The benefits of participatory methodologies to develop effective community dialogue in the context of a microbicide trial feasibility study in Mwanza, Tanzania

Vallely, Andrew, Shagi, Charles, Kasindi, Stella, Desmond, Nicola, Lees, Shelley, Chiduo, Betty, Hayes, Richard, Allen, Caroline, Ross, David and for the Microbicides Development Program (2007) The benefits of participatory methodologies to develop effective community dialogue in the context of a microbicide trial feasibility study in Mwanza, Tanzania. BMC Public Health, 7 Article # 133: 1-12. doi:10.1186/1471-2458-7-133


Author Vallely, Andrew
Shagi, Charles
Kasindi, Stella
Desmond, Nicola
Lees, Shelley
Chiduo, Betty
Hayes, Richard
Allen, Caroline
Ross, David
for the Microbicides Development Program
Title The benefits of participatory methodologies to develop effective community dialogue in the context of a microbicide trial feasibility study in Mwanza, Tanzania
Journal name BMC Public Health   Check publisher's open access policy
ISSN 1471-2458
Publication date 2007-07
Year available 2007
Sub-type Article (original research)
DOI 10.1186/1471-2458-7-133
Open Access Status DOI
Volume 7
Issue Article # 133
Start page 1
End page 12
Total pages 12
Place of publication London, England
Publisher BioMed Central
Language eng
Subject C1
920503 Health Related to Specific Ethnic Groups
111799 Public Health and Health Services not elsewhere classified
Formatted abstract
Background
During a microbicide trial feasibility study among women at high-risk of HIV and sexually transmitted infections in Mwanza, northern Tanzania we used participatory research tools to facilitate open dialogue and partnership between researchers and study participants.

Methods

A community-based sexual and reproductive health service was established in ten city wards. Wards were divided into seventy-eight geographical clusters, representatives at cluster and ward level elected and a city-level Community Advisory Committee (CAC) with representatives from each ward established. Workshops and community meetings at ward and city-level were conducted to explore project-related concerns using tools adapted from participatory learning and action techniques such as listing, scoring, ranking, chapatti diagrams and pair-wise matrices.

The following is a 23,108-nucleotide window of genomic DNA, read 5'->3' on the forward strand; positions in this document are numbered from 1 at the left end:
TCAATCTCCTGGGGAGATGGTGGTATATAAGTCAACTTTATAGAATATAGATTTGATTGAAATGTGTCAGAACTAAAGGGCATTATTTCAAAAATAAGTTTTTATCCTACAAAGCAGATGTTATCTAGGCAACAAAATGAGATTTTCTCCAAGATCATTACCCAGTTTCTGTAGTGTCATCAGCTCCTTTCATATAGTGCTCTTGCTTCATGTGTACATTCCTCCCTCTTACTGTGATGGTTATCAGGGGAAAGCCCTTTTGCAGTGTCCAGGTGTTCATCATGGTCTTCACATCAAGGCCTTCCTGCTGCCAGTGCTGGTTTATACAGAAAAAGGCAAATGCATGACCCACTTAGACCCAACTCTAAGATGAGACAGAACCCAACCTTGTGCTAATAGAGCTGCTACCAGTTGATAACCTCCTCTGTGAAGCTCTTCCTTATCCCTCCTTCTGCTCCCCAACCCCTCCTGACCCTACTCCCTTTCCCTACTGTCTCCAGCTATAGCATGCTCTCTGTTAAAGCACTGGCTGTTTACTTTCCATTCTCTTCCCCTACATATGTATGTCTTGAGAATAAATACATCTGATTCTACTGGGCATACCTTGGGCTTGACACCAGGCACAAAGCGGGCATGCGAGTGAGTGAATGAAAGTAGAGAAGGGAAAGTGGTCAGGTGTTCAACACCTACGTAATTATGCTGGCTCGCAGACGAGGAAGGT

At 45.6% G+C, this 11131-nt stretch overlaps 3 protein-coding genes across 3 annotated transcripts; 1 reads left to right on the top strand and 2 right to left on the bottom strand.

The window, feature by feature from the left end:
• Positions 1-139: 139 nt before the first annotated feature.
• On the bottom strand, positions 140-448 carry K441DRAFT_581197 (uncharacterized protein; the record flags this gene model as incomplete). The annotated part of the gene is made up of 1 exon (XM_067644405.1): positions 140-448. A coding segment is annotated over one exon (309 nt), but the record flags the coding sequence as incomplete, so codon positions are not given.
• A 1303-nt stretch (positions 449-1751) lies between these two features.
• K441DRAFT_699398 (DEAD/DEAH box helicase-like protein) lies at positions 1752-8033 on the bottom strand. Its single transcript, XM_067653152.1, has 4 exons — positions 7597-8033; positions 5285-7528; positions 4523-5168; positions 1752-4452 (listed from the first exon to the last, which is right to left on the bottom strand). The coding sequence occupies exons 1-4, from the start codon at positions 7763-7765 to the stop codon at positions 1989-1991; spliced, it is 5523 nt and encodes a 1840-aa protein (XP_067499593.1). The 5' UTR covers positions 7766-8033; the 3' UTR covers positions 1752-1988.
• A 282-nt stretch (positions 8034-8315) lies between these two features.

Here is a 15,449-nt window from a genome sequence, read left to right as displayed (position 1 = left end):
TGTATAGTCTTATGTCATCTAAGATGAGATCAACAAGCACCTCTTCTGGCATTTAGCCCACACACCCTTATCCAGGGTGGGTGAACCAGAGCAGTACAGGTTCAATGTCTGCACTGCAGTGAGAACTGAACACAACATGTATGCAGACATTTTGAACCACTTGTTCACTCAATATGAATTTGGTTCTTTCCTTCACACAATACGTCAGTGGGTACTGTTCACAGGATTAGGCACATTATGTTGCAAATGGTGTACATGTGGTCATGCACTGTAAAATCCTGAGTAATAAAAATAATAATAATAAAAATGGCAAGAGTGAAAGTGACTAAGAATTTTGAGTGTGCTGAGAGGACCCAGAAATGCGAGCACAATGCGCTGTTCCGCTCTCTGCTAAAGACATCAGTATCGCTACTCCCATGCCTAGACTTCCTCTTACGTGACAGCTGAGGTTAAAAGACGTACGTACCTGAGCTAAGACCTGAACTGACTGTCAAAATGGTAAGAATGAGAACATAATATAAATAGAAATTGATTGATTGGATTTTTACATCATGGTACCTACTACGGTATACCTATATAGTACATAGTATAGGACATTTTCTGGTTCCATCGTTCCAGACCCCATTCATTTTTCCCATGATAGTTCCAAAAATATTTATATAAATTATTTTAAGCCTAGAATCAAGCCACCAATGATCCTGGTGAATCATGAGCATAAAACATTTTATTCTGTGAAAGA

Results

Key issues identified included beliefs that blood specimens were being sold for witchcraft purposes; worries about specula not being clean; inadequacy of transport allowances; and delays in reporting laboratory test results to participants. To date, the project has responded by inviting members of the CAC to visit the laboratory to observe how blood and genital specimens are prepared; demonstrated the use of the autoclave to community representatives; raised reimbursement levels; introduced HIV rapid testing in the clinic; and streamlined laboratory reporting procedures.

Conclusion

Participatory techniques were instrumental in promoting meaningful dialogue between the research team, study participants and community representatives in Mwanza, allowing researchers and community representatives to gain a shared understanding of project-related priority areas for intervention.
Q-Index Code C1
Q-Index Status Provisional Code
Institutional Status Unknown

Document type: Journal Article
Sub-type: Article (original research)
Collections: Excellence in Research Australia (ERA) - Collection
ERA 2012 Admin Only
School of Public Health Publications
 
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Created: Mon, 16 Mar 2009, 14:55:06 EST by Maryanne Watson on behalf of School of Public Health